WINSTON-SALEM, N.C. — An attorney for Juan Carlos Rodriguez urged jurors this morning to think of his children when they consider whether to give him the death penalty for killing and decapitating his wife, Maria Magdalena Rodriguez.
In closing arguments in Forsyth Superior Court, Robert Campbell reminded the jurors of what Estela Rodriguez, 16, daughter of Juan and Maria Rodriguez, said in court on Tuesday.
“I love my Dad,” she said. “I want to be able to see my Dad.”
Her younger brother, Carlos Rodriguez, 14, also testified that he loved his father and wanted to have a relationship with him, despite the fact that his father was convicted of first-degree murder last week in his mother’s death.
Campbell argued that those were powerful words that the jury should consider in making its recommendation on whether Juan Rodriguez should get the death penalty or be sentenced to life in prison without the possibility of parole.
Campbell also argued that the jury should consider Juan Rodriguez’s life growing up poor in war-torn El Salvador. He said that’s not to excuse what Juan Rodriguez is accused of doing but to help explain why he should not get the death penalty. Campbell asked the jury what benefit would it serve to give Juan Rodriguez the death penalty. It certainly wouldn’t benefit his children, who have already lost a mother.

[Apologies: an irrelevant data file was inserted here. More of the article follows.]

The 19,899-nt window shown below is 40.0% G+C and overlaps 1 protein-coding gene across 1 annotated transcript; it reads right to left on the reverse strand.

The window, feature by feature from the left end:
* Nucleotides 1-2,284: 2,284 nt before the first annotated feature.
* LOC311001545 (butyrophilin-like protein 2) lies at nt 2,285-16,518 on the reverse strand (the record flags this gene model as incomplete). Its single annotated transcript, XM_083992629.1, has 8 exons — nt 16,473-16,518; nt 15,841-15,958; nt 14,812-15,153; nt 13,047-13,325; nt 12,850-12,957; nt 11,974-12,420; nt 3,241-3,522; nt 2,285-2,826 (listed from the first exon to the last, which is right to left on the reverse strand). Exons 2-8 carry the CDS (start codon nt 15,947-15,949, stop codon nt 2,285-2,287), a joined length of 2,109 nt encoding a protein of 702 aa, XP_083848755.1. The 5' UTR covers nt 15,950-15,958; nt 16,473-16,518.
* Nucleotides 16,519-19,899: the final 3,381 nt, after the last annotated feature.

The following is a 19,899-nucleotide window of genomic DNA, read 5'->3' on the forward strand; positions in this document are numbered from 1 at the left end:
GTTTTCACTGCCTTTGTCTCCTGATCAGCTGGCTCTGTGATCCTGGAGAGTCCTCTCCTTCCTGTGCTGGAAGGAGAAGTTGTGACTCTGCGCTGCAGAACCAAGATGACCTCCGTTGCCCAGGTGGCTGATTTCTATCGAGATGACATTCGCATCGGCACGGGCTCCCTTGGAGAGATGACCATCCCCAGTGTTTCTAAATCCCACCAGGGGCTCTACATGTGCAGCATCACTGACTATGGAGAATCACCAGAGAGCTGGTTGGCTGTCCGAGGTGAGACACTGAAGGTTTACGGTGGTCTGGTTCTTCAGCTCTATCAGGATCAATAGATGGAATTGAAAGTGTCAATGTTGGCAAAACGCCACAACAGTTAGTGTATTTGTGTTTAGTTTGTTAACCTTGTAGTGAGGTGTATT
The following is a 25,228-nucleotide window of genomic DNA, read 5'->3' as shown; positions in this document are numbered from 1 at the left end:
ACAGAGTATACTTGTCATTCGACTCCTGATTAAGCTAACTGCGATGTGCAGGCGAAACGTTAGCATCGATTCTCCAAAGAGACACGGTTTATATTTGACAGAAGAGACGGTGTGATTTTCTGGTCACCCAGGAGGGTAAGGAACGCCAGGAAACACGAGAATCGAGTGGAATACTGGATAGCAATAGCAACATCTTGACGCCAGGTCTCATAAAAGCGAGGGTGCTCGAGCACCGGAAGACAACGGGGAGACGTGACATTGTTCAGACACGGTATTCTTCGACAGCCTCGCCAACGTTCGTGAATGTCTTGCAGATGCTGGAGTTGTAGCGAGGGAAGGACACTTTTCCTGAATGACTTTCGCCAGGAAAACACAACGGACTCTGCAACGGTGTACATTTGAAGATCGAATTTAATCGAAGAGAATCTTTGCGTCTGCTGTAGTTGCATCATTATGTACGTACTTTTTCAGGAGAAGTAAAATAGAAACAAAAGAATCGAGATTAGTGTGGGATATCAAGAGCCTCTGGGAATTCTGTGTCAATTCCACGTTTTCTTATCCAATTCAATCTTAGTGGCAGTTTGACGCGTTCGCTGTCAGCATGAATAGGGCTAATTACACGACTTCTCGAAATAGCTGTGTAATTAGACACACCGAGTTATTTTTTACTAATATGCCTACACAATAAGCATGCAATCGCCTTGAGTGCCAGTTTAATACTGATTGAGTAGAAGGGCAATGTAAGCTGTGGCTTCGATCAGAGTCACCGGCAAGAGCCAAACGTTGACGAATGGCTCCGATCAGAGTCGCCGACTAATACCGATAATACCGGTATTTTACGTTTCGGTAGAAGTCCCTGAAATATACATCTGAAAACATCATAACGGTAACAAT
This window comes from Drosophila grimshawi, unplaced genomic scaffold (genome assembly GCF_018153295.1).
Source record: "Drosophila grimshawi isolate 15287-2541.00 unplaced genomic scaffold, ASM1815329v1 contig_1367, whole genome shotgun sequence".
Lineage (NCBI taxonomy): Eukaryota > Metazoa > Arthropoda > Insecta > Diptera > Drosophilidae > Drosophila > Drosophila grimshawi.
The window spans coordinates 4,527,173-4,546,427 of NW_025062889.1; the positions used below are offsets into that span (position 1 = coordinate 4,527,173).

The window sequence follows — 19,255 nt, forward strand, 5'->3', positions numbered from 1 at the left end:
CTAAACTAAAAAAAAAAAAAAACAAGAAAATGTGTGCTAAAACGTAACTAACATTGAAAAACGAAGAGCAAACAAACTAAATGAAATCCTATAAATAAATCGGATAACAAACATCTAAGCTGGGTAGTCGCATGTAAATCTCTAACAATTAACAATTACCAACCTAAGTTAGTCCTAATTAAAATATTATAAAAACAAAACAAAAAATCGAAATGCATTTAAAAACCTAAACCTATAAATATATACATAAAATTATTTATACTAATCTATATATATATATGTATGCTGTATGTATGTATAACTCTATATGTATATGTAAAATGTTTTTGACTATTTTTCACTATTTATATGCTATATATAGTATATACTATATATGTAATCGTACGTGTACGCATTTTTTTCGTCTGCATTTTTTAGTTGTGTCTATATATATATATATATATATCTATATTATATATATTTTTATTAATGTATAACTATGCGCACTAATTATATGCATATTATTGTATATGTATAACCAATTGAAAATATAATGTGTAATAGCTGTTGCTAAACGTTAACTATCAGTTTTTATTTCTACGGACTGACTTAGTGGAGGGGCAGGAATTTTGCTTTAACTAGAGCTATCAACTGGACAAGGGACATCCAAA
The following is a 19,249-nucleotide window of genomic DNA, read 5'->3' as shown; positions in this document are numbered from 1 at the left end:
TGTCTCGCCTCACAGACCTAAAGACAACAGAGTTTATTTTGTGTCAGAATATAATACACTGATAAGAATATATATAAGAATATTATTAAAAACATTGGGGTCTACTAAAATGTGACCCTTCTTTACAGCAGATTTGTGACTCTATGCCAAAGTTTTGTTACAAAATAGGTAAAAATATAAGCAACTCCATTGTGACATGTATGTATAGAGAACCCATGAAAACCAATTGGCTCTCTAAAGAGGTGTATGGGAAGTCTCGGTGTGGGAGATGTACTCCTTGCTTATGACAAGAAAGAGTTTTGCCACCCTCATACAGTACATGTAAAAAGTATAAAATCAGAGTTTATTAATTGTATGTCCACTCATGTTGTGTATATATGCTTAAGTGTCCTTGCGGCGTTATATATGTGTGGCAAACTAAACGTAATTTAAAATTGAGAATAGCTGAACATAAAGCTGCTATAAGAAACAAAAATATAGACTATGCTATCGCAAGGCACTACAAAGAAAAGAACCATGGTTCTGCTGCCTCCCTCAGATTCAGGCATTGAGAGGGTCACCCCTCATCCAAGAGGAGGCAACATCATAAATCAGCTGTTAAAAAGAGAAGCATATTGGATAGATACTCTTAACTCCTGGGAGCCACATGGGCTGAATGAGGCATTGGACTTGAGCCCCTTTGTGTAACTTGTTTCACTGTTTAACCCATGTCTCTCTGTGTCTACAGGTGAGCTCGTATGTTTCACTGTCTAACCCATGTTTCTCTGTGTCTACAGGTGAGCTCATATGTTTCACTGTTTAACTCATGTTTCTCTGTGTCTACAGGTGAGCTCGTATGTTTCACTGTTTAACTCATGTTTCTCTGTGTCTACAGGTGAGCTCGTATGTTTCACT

“This is about life or death. This isn’t about bricks and straw,” Campbell said, referring to a comparison prosecutors made about the aggravating and mitigating circumstances the jury must consider. “It’s about what those children told you.”
Forsyth County prosecutors said in closing arguments this morning that Juan Rodriguez deserves the death penalty and that it was his choice to kidnap, strangle to death and then decapitate his wife.
Assistant District Attorney Patrick Weede said Juan Rodriguez could have stopped at any juncture the events that eventually led to his wife’s death on Nov. 18, 2010. According to testimony during the trial, Juan Rodriguez beat his wife inside the bedroom of her apartment after she told him she was leaving him. Her children told authorities that when Juan Rodriguez opened the door, they saw him with blood on his knuckles and clothes and saw their mother lying on the floor, bleeding and breathing hard.
Juan Rodriguez told the children not to call 911, picked up Maria Rodriguez, carried her out of the apartment, placed her in the backseat of his car and drove away. That was the last time the children saw their mother alive, and prosecutors allege that Juan Rodriguez strangled his wife to death, cut her head off and then dumped her body at the end of Williamsburg Road, near where he was living while the couple was separated.
Her body was discovered there on Dec. 12, 2010, and her skull was found two and a half years later in the Belews Creek area of Forsyth County.
“What this defendant did was a three-part attack on Maria Rodriguez,” Weede said.
Assistant District Attorney Jennifer Martin argued that Juan Rodriguez beat his wife so brutally that police later found 100 spots of blood in Maria’s apartment. Juan Rodriguez didn’t show himself to be a loving father when he carried Maria Rodriguez out of the apartment like she was trash or when he killed her and then dumped her body like it was a piece of garbage, she said.
“(Maria Rodriguez) did not deserve what happened to her,” Martin said.
The jury will come back this afternoon to hear the final closing argument of Kim Stevens, also an attorney for Juan Rodriguez. After that, Judge Stuart Albright of Forsyth Superior Court will give jury instructions.
The case will go to the jury sometime later today or Friday.